The working paper focuses on programme elements of prevention of mother-to-child transmission of HIV (PMTCT) initiatives related to improved obstetric practice in Sub-Saharan Africa and discusses the potential synergies of integrating PMTCT and safe motherhood (SM) programmes - in particular, the behaviour change components. Drafted for C-Change (which, implemented by AED, is a United States Agency for International Development (USAID)-funded programme) makes literature-based recommendations for increasing the emphasis on and funding for the improved obstetric practice component of PMTCT programmes and shows how the PMTCT literature supports the need to prioritise operations research to better document the contribution of improved obstetric practice to reduce MTCT during labour, delivery, and early postpartum.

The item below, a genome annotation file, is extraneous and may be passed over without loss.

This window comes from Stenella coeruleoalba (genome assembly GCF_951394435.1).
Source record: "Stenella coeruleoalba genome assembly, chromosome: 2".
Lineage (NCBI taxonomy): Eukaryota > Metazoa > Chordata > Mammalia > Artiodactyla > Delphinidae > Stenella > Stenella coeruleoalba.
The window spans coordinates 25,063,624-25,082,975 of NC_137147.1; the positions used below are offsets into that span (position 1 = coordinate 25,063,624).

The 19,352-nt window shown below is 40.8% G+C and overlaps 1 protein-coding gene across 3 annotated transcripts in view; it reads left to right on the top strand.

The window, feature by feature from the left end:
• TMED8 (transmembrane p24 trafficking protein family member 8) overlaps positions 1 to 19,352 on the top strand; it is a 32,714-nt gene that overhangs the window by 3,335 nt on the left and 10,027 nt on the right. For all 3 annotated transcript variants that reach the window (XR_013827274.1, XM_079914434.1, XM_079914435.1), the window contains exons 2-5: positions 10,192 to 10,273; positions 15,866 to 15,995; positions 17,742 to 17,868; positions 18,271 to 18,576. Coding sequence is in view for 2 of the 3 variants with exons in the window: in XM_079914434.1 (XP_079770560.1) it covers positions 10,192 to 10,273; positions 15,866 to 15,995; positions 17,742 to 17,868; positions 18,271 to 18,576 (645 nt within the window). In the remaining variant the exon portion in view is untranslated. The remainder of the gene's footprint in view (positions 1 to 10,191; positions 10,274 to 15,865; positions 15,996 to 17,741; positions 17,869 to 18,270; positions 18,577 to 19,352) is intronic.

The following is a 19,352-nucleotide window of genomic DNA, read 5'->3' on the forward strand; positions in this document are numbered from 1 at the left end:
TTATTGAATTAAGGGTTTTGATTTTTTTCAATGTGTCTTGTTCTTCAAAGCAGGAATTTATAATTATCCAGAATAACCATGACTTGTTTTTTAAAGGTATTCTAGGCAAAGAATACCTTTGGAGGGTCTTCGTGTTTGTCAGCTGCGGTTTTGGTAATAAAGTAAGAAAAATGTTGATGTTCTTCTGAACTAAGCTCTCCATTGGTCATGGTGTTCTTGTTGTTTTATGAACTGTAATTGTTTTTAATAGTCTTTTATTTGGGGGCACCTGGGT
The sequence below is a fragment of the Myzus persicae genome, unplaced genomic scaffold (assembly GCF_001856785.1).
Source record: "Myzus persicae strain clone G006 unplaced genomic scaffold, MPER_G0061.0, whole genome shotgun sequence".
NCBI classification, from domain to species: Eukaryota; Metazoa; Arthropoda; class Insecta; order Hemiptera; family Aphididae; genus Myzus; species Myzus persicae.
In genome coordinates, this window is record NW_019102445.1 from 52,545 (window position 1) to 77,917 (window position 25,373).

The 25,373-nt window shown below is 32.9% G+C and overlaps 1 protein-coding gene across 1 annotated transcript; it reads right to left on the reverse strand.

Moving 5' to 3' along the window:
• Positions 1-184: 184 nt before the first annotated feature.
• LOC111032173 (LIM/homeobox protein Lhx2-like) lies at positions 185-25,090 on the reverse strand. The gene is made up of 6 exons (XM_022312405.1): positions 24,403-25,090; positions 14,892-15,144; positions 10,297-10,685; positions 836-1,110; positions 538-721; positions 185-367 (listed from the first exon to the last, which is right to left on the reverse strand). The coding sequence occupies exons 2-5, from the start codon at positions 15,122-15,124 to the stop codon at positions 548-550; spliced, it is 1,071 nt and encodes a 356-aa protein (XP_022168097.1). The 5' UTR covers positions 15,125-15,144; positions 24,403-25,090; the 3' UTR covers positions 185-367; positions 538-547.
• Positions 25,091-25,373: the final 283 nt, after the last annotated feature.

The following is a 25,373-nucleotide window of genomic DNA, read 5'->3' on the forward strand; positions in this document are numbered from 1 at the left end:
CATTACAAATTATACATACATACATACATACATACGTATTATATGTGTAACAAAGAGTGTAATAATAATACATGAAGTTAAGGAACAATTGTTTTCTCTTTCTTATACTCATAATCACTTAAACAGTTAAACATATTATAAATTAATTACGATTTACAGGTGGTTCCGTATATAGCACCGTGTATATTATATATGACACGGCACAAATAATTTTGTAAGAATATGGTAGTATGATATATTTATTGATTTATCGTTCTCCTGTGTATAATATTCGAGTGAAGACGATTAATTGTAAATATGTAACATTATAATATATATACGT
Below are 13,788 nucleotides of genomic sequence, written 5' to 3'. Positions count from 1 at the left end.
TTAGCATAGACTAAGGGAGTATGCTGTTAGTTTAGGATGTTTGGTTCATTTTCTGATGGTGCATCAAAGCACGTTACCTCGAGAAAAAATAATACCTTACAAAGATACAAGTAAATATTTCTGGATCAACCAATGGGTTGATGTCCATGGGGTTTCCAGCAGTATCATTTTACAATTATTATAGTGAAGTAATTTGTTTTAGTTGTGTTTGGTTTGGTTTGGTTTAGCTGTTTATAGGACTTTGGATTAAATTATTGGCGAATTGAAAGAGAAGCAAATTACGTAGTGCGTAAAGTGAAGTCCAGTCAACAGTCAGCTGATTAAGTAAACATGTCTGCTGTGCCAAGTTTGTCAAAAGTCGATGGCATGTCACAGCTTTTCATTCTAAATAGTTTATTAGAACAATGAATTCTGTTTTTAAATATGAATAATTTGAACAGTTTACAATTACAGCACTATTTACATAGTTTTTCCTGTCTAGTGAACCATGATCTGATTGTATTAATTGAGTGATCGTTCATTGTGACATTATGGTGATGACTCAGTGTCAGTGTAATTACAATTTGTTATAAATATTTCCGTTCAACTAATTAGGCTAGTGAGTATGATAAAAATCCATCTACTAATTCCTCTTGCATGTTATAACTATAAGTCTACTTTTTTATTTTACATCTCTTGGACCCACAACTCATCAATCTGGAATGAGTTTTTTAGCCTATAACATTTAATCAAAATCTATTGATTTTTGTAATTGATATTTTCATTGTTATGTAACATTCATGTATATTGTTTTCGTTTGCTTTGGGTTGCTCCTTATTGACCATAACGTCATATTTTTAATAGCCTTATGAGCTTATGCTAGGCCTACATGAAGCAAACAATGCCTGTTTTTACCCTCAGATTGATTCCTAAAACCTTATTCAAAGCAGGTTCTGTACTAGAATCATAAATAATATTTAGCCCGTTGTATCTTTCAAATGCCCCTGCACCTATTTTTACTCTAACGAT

An excerpt from the document follows:
"HIV/AIDS is a critical development issue in Sub-Saharan Africa, where a disproportionate number of all HIV/AIDS infections occur. HIV prevalence is now as high as 40% among antenatal care attenders in some parts of Africa. At the same time, in many Sub-Saharan African nations, maternal deaths from direct obstetric causes are also extraordinarily high compared to other regions. Almost half of all maternal deaths that occur each year take place in Africa. AIDS-related maternal deaths have increased dramatically and have recently begun to outpace the already alarming number of deaths from obstetric causes...